Seabirds along the coasts of Washington and Oregon are mysteriously losing the waterproofing that protects their feathers. Without this waterproofing, the birds quickly develop hypothermia and have to expend much more energy to remain afloat.  Unable to hunt, the birds become dehydrated and starve. There are many theories concerning the cause, but none has been proven. It seems that a contributing factor may be the foam produced when red tide algae die and decompose. It is estimated that over one thousand birds have washed up dead and almost five hundred have been collected by concerned citizens. The Coast Guard has airlifted hundreds of birds to a rehabilitation center in California for care. Could this happen here? Yes, it already has on a much smaller scale. AND there have been reports of red tide in south Texas over the last several weeks. Is WR&E prepared? You bet!   The WR&E Wildlife Center has a team of State and Federally permitted and experienced wildlife rehabilitators that can care for all species of birds and mammals including endangered species during an emergency. We have the capability to set up remote facilities with the option of using the facilities available at the Wildlife Center. Each facility is capable of managing the treatment of 500 large seabirds such as pelican. The facilities can be modified to handle even greater numbers of smaller birds or mammals. Response equipment is stored in 8 “push pact” containers that can be trucked or airlifted anywhere for oiled wildlife response, hurricane response or other wildlife emergencies. The containers include over 3000 various sizes of plastic crates/kennels, 44 large cases of towels, paper towels, trash bags, feeding bowls, etc. We have free standing wooden cages equipped [...]

Great Blue Heron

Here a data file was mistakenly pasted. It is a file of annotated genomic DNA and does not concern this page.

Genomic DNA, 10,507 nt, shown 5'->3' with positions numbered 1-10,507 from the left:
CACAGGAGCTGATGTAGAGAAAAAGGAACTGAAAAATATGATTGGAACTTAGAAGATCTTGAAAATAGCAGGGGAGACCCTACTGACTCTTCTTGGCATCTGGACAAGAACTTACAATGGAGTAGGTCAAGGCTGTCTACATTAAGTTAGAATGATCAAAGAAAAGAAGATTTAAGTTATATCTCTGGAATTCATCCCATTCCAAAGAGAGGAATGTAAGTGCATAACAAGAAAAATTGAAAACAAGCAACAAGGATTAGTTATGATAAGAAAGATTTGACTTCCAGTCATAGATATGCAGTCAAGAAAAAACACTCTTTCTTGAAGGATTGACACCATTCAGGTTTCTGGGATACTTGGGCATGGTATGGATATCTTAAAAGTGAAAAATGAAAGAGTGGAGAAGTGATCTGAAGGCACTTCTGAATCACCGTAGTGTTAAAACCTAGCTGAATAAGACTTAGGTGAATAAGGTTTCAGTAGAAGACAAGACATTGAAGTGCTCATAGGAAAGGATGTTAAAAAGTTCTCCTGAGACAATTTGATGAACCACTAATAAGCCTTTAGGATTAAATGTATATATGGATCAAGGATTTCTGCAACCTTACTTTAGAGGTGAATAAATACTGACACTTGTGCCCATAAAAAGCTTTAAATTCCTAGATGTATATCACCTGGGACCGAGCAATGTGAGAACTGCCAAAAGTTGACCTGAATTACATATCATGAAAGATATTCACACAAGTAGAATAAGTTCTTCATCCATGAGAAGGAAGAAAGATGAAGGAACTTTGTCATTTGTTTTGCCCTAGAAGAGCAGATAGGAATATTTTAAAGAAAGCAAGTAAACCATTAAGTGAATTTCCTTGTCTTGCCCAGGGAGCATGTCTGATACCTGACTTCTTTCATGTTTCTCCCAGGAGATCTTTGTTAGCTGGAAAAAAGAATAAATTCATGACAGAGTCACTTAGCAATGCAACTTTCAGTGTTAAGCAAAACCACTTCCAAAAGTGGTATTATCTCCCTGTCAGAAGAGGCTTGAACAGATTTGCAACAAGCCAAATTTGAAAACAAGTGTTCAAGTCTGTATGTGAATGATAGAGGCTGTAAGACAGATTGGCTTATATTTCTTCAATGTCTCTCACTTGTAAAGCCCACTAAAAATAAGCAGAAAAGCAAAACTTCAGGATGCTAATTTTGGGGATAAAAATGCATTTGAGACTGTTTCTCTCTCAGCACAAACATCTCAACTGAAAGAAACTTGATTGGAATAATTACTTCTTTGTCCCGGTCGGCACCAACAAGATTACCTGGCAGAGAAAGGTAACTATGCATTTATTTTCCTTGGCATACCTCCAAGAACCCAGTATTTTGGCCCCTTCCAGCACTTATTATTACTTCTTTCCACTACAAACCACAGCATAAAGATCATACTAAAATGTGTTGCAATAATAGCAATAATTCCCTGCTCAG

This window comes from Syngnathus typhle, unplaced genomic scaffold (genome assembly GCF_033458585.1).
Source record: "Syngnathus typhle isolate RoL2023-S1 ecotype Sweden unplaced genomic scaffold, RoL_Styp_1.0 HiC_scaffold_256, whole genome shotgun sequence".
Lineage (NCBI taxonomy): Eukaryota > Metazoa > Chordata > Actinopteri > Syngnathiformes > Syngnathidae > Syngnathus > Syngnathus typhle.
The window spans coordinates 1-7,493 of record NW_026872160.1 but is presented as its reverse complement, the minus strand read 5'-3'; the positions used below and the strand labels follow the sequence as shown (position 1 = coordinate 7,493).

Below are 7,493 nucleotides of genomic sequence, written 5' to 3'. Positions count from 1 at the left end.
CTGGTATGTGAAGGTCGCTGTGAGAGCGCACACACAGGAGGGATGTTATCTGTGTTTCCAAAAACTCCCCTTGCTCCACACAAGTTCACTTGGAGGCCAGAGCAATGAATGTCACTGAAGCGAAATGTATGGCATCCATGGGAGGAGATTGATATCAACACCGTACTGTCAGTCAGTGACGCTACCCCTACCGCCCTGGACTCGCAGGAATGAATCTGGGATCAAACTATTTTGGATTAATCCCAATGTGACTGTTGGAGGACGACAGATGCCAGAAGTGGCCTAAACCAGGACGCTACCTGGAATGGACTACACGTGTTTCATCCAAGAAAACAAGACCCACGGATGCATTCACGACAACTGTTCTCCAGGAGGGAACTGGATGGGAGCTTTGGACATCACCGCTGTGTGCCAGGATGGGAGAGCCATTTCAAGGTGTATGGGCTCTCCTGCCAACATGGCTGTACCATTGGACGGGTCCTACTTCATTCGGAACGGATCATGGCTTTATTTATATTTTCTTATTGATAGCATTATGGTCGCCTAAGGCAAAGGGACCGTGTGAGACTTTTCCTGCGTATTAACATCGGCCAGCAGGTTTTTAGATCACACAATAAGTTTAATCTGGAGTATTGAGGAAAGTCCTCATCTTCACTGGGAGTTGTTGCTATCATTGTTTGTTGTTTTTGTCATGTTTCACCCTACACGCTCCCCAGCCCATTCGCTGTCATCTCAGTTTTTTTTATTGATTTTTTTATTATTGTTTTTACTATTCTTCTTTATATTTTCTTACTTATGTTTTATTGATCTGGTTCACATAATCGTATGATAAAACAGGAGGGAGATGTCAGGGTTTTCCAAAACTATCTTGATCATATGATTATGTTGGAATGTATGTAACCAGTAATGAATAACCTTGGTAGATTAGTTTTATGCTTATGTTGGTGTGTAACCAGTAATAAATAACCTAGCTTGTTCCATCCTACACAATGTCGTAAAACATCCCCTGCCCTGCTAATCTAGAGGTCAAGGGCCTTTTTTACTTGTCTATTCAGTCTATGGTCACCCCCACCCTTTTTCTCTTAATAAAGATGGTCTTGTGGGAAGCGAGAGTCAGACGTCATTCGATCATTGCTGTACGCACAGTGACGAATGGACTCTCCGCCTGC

Twisting in the Wind Margaret Pickell This spring, the greater Houston area experienced two violent thunderstorms that made us wonder if it was time to start building arks. It was during one of these three inch an hour storms that homeowners noticed a Great Blue Heron (Ardea herodias) was tangled by a stretchy rope to the tree it was roosting in. The largest heron in North America, it stands 36 to 55 inches tall, has a wingspan of 66 to 79 inches and weights 4 ½ to 8 pounds. Usually ill-tempered when handled, the wickedly sharp bill is thrust without notice in defense. The homeowners called The Wildlife Center of Texas and several volunteers braved torrential rain, wind and lightening to evaluate the situation. The Wildlife Center doesn’t have the resources to respond to most wildlife calls, but occasionally a case is so extreme and retrieval so dangerous that volunteers feel compelled. The Great Blue Heron’s predicament turned out to be much more horrible and gut-wrenching in person. The rope was wrapped around the heron’s beak and neck. Starving to death while being perched high in a tree was bad enough, but the wind was blowing it off of its perch. Unable to reach the heron, rescuers watched helplessly as the wind and rain blew the heron from its perch, dangled by its neck, fought an exhausting battle to scrabble back onto its perch only to be blown down again. The homeowners and volunteers brainstormed (pun intended) possible rescue scenarios but the heron couldn’t be reached by climbing or by ladder. Undaunted, the homeowners hit the phones and called a friend who owns Prono Cranes. He willing to come to the heron’s aid. To [...]